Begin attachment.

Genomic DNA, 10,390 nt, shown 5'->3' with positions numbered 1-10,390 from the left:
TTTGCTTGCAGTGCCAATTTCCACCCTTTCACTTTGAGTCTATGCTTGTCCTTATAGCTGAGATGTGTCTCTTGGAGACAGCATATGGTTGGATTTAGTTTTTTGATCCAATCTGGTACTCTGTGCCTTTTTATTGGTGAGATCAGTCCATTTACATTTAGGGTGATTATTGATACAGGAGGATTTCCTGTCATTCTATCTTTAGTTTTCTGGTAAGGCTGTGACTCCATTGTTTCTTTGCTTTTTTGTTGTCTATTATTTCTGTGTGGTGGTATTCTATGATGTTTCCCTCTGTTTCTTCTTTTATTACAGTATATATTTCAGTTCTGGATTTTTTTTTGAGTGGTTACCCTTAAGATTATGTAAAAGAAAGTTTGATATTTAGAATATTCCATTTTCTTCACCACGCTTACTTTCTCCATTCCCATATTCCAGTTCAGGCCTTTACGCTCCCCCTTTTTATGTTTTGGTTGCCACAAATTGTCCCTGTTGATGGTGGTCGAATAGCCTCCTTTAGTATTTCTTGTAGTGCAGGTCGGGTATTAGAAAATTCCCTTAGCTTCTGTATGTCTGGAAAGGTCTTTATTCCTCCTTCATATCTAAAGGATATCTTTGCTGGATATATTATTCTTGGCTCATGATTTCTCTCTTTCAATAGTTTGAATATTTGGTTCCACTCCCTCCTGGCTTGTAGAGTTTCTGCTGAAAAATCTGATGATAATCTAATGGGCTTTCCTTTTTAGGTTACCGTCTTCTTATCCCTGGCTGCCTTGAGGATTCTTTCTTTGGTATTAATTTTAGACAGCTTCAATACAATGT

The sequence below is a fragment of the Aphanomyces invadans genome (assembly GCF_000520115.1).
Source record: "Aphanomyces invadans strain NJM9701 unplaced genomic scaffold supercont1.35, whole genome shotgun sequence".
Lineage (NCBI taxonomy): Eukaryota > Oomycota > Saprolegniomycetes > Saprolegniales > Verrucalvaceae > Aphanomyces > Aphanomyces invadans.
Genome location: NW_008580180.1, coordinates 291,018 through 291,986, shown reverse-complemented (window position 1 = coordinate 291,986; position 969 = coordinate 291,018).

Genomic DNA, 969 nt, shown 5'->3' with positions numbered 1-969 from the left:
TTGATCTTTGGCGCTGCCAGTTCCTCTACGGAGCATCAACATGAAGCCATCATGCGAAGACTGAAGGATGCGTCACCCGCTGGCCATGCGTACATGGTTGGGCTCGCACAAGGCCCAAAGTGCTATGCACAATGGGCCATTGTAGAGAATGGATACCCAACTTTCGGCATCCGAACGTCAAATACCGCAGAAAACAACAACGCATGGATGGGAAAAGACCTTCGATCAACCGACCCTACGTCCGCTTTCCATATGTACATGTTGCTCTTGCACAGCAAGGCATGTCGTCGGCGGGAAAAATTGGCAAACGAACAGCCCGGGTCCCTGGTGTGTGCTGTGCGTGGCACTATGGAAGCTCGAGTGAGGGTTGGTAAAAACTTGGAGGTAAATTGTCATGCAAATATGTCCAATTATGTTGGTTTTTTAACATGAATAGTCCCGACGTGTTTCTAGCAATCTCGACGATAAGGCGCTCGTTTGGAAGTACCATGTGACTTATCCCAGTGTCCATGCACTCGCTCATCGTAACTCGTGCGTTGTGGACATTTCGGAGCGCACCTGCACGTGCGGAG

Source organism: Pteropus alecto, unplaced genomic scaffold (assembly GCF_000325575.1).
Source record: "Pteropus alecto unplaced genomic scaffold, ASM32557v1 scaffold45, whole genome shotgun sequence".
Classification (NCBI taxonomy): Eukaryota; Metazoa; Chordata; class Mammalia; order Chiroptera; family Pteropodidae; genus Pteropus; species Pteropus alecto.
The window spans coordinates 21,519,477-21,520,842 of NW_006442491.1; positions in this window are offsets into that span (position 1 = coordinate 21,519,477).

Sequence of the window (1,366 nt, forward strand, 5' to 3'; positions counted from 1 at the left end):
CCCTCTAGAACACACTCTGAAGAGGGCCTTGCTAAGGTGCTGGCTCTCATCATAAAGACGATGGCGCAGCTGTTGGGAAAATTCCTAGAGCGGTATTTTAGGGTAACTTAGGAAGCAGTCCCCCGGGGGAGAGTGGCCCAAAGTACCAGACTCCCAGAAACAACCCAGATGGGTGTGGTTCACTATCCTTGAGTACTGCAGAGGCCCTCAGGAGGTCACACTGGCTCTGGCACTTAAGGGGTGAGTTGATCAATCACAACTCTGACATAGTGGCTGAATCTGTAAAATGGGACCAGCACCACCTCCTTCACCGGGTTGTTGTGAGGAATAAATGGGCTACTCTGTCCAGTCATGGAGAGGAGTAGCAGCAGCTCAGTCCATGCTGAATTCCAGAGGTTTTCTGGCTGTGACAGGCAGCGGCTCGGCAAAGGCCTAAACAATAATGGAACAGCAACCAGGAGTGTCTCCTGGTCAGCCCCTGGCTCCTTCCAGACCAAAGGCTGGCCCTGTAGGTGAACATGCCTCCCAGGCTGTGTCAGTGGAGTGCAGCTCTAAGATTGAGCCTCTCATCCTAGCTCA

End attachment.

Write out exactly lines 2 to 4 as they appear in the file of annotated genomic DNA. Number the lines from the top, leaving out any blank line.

TTTGCTTGCAGTGCCAATTTCCACCCTTTCACTTTGAGTCTATGCTTGTCCTTATAGCTGAGATGTGTCTCTTGGAGACAGCATATGGTTGGATTTAGTTTTTTGATCCAATCTGGTACTCTGTGCCTTTTTATTGGTGAGATCAGTCCATTTACATTTAGGGTGATTATTGATACAGGAGGATTTCCTGTCATTCTATCTTTAGTTTTCTGGTAAGGCTGTGACTCCATTGTTTCTTTGCTTTTTTGTTGTCTATTATTTCTGTGTGGTGGTATTCTATGATGTTTCCCTCTGTTTCTTCTTTTATTACAGTATATATTTCAGTTCTGGATTTTTTTTTGAGTGGTTACCCTTAAGATTATGTAAAAGAAAGTTTGATATTTAGAATATTCCATTTTCTTCACCACGCTTACTTTCTCCATTCCCATATTCCAGTTCAGGCCTTTACGCTCCCCCTTTTTATGTTTTGGTTGCCACAAATTGTCCCTGTTGATGGTGGTCGAATAGCCTCCTTTAGTATTTCTTGTAGTGCAGGTCGGGTATTAGAAAATTCCCTTAGCTTCTGTATGTCTGGAAAGGTCTTTATTCCTCCTTCATATCTAAAGGATATCTTTGCTGGATATATTATTCTTGGCTCATGATTTCTCTCTTTCAATAGTTTGAATATTTGGTTCCACTCCCTCCTGGCTTGTAGAGTTTCTGCTGAAAAATCTGATGATAATCTAATGGGCTTTCCTTTTTAGGTTACCGTCTTCTTATCCCTGGCTGCCTTGAGGATTCTTTCTTTGGTATTAATTTTAGACAGCTTCAATACAATGT

The sequence below is a fragment of the Aphanomyces invadans genome (assembly GCF_000520115.1).
Source record: "Aphanomyces invadans strain NJM9701 unplaced genomic scaffold supercont1.35, whole genome shotgun sequence".